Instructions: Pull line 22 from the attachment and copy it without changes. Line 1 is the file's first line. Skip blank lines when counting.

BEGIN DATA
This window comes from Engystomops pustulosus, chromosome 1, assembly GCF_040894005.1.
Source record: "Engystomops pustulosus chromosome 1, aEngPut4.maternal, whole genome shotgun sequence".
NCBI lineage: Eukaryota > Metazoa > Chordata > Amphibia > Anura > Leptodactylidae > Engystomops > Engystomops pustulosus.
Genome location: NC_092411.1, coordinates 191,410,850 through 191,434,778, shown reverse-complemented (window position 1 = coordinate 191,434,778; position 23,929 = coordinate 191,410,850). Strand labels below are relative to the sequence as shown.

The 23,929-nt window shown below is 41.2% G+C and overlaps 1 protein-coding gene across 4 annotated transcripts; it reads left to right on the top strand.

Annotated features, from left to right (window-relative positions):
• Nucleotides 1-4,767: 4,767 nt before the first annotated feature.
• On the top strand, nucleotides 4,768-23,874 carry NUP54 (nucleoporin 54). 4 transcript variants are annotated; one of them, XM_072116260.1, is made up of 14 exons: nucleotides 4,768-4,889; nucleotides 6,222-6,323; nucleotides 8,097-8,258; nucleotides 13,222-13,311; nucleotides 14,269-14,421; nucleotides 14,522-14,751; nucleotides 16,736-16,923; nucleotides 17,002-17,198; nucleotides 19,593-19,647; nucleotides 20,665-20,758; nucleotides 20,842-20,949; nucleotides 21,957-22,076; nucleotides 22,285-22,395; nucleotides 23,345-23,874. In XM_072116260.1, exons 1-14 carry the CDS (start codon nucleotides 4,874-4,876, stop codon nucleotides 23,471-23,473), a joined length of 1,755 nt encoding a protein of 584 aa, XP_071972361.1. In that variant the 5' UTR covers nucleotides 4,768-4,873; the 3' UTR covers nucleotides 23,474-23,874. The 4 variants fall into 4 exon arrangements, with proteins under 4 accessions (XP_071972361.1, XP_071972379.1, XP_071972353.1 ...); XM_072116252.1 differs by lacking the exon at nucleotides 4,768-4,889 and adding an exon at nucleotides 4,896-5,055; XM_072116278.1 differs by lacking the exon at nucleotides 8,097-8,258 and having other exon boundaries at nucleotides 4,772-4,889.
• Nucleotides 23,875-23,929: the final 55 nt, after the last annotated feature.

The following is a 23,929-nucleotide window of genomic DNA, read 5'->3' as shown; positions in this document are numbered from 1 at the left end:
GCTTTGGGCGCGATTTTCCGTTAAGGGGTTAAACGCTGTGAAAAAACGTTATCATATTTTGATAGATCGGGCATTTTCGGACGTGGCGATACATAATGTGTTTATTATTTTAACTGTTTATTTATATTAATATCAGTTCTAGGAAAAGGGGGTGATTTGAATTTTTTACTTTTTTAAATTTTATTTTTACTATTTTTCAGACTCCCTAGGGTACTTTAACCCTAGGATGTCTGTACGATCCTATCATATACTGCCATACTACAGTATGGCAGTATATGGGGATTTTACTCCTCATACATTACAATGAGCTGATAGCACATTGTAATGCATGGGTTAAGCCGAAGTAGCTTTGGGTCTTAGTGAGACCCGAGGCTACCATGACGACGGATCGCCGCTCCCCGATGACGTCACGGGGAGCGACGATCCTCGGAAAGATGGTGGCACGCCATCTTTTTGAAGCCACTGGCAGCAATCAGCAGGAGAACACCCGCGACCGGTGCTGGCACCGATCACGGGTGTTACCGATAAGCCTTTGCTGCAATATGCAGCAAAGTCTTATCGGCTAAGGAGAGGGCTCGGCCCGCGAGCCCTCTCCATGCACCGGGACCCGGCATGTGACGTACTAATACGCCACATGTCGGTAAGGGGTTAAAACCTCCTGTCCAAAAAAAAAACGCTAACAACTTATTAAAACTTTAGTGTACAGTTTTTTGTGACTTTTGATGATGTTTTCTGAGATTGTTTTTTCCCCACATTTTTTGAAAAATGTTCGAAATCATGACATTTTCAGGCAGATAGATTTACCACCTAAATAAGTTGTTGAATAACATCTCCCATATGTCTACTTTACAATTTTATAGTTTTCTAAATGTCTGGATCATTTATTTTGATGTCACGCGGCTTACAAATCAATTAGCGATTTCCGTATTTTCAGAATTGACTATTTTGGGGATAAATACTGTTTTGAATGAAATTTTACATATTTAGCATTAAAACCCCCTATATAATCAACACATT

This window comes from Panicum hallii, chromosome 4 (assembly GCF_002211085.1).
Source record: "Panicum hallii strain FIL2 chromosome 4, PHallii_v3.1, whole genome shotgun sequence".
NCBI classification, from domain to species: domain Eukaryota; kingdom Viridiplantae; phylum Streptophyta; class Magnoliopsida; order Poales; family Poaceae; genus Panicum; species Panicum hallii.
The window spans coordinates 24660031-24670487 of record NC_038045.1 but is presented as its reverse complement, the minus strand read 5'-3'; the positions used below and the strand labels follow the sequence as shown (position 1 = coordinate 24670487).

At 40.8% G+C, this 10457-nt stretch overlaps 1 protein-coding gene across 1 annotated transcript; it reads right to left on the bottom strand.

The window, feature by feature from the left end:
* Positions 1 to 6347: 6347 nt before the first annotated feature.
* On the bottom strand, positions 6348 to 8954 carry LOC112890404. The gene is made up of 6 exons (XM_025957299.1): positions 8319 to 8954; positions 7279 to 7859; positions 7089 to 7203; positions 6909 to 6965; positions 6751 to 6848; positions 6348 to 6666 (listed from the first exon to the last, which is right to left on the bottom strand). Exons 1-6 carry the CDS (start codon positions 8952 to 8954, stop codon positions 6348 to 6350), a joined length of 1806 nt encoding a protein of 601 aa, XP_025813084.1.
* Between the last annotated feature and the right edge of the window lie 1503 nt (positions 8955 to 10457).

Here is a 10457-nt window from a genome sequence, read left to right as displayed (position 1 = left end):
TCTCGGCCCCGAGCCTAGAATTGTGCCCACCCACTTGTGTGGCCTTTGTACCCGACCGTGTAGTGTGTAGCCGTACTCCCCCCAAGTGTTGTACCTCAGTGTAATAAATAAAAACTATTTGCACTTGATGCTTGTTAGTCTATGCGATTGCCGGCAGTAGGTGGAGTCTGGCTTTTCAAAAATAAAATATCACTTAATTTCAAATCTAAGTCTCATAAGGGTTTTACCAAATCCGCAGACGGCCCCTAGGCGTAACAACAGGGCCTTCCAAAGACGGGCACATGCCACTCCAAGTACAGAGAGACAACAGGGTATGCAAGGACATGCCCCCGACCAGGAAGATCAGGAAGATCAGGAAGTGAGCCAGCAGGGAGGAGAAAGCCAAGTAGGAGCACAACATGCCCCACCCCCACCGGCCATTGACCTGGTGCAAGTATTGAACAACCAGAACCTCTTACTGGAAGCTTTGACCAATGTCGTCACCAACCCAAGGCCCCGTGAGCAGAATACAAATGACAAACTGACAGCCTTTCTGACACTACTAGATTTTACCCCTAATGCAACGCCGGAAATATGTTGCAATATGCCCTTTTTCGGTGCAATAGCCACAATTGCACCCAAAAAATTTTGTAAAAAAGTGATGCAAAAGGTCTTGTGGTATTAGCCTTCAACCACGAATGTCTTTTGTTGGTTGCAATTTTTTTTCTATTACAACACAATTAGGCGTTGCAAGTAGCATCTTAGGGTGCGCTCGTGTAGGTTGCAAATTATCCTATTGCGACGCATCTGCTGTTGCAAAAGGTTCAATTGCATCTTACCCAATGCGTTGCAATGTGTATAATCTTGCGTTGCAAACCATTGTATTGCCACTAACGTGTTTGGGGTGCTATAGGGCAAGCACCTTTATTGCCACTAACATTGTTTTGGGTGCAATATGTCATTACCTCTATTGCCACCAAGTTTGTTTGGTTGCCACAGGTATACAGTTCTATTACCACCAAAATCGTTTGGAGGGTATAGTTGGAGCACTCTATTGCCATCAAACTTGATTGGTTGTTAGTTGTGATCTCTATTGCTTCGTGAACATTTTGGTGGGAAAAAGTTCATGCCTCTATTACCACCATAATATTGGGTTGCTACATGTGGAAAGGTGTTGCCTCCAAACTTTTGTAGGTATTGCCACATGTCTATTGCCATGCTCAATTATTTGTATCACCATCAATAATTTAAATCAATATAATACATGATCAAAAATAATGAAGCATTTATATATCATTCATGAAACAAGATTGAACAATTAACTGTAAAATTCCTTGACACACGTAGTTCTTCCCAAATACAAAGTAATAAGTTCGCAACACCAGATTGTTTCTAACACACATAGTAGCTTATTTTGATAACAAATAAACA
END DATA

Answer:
TCTCGGCCCCGAGCCTAGAATTGTGCCCACCCACTTGTGTGGCCTTTGTACCCGACCGTGTAGTGTGTAGCCGTACTCCCCCCAAGTGTTGTACCTCAGTGTAATAAATAAAAACTATTTGCACTTGATGCTTGTTAGTCTATGCGATTGCCGGCAGTAGGTGGAGTCTGGCTTTTCAAAAATAAAATATCACTTAATTTCAAATCTAAGTCTCATAAGGGTTTTACCAAATCCGCAGACGGCCCCTAGGCGTAACAACAGGGCCTTCCAAAGACGGGCACATGCCACTCCAAGTACAGAGAGACAACAGGGTATGCAAGGACATGCCCCCGACCAGGAAGATCAGGAAGATCAGGAAGTGAGCCAGCAGGGAGGAGAAAGCCAAGTAGGAGCACAACATGCCCCACCCCCACCGGCCATTGACCTGGTGCAAGTATTGAACAACCAGAACCTCTTACTGGAAGCTTTGACCAATGTCGTCACCAACCCAAGGCCCCGTGAGCAGAATACAAATGACAAACTGACAGCCTTTCTGACACTACTAGATTTTACCCCTAATGCAACGCCGGAAATATGTTGCAATATGCCCTTTTTCGGTGCAATAGCCACAATTGCACCCAAAAAATTTTGTAAAAAAGTGATGCAAAAGGTCTTGTGGTATTAGCCTTCAACCACGAATGTCTTTTGTTGGTTGCAATTTTTTTTCTATTACAACACAATTAGGCGTTGCAAGTAGCATCTTAGGGTGCGCTCGTGTAGGTTGCAAATTATCCTATTGCGACGCATCTGCTGTTGCAAAAGGTTCAATTGCATCTTACCCAATGCGTTGCAATGTGTATAATCTTGCGTTGCAAACCATTGTATTGCCACTAACGTGTTTGGGGTGCTATAGGGCAAGCACCTTTATTGCCACTAACATTGTTTTGGGTGCAATATGTCATTACCTCTATTGCCACCAAGTTTGTTTGGTTGCCACAGGTATACAGTTCTATTACCACCAAAATCGTTTGGAGGGTATAGTTGGAGCACTCTATTGCCATCAAACTTGATTGGTTGTTAGTTGTGATCTCTATTGCTTCGTGAACATTTTGGTGGGAAAAAGTTCATGCCTCTATTACCACCATAATATTGGGTTGCTACATGTGGAAAGGTGTTGCCTCCAAACTTTTGTAGGTATTGCCACATGTCTATTGCCATGCTCAATTATTTGTATCACCATCAATAATTTAAATCAATATAATACATGATCAAAAATAATGAAGCATTTATATATCATTCATGAAACAAGATTGAACAATTAACTGTAAAATTCCTTGACACACGTAGTTCTTCCCAAATACAAAGTAATAAGTTCGCAACACCAGATTGTTTCTAACACACATAGTAGCTTATTTTGATAACAAATAAACA